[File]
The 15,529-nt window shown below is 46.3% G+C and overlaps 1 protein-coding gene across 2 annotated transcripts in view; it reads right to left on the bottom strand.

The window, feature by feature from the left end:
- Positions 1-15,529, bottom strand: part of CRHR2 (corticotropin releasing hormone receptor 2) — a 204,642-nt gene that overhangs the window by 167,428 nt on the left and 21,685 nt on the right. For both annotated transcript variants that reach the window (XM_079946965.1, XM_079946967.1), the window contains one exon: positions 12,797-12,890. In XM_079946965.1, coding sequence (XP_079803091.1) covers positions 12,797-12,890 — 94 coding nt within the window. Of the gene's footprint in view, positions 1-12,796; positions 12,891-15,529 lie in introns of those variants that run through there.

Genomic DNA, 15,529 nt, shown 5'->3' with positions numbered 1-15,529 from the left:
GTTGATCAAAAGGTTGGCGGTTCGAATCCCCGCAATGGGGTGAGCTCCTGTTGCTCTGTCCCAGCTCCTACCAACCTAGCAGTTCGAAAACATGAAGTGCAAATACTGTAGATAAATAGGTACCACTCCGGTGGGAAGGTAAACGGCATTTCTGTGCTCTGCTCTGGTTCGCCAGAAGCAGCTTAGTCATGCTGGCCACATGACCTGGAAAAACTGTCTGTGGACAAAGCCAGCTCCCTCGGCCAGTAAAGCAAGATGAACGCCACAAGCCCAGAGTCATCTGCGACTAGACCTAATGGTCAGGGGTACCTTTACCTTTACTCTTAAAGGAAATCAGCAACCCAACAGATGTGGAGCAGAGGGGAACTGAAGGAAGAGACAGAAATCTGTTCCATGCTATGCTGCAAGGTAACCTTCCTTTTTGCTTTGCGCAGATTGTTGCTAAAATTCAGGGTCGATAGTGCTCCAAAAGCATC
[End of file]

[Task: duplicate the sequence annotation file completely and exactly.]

The 15,529-nt window shown below is 46.3% G+C and overlaps 1 protein-coding gene across 2 annotated transcripts in view; it reads right to left on the bottom strand.

The window, feature by feature from the left end:
- Positions 1-15,529, bottom strand: part of CRHR2 (corticotropin releasing hormone receptor 2) — a 204,642-nt gene that overhangs the window by 167,428 nt on the left and 21,685 nt on the right. For both annotated transcript variants that reach the window (XM_079946965.1, XM_079946967.1), the window contains one exon: positions 12,797-12,890. In XM_079946965.1, coding sequence (XP_079803091.1) covers positions 12,797-12,890 — 94 coding nt within the window. Of the gene's footprint in view, positions 1-12,796; positions 12,891-15,529 lie in introns of those variants that run through there.

Genomic DNA, 15,529 nt, shown 5'->3' with positions numbered 1-15,529 from the left:
GTTGATCAAAAGGTTGGCGGTTCGAATCCCCGCAATGGGGTGAGCTCCTGTTGCTCTGTCCCAGCTCCTACCAACCTAGCAGTTCGAAAACATGAAGTGCAAATACTGTAGATAAATAGGTACCACTCCGGTGGGAAGGTAAACGGCATTTCTGTGCTCTGCTCTGGTTCGCCAGAAGCAGCTTAGTCATGCTGGCCACATGACCTGGAAAAACTGTCTGTGGACAAAGCCAGCTCCCTCGGCCAGTAAAGCAAGATGAACGCCACAAGCCCAGAGTCATCTGCGACTAGACCTAATGGTCAGGGGTACCTTTACCTTTACTCTTAAAGGAAATCAGCAACCCAACAGATGTGGAGCAGAGGGGAACTGAAGGAAGAGACAGAAATCTGTTCCATGCTATGCTGCAAGGTAACCTTCCTTTTTGCTTTGCGCAGATTGTTGCTAAAATTCAGGGTCGATAGTGCTCCAAAAGCATC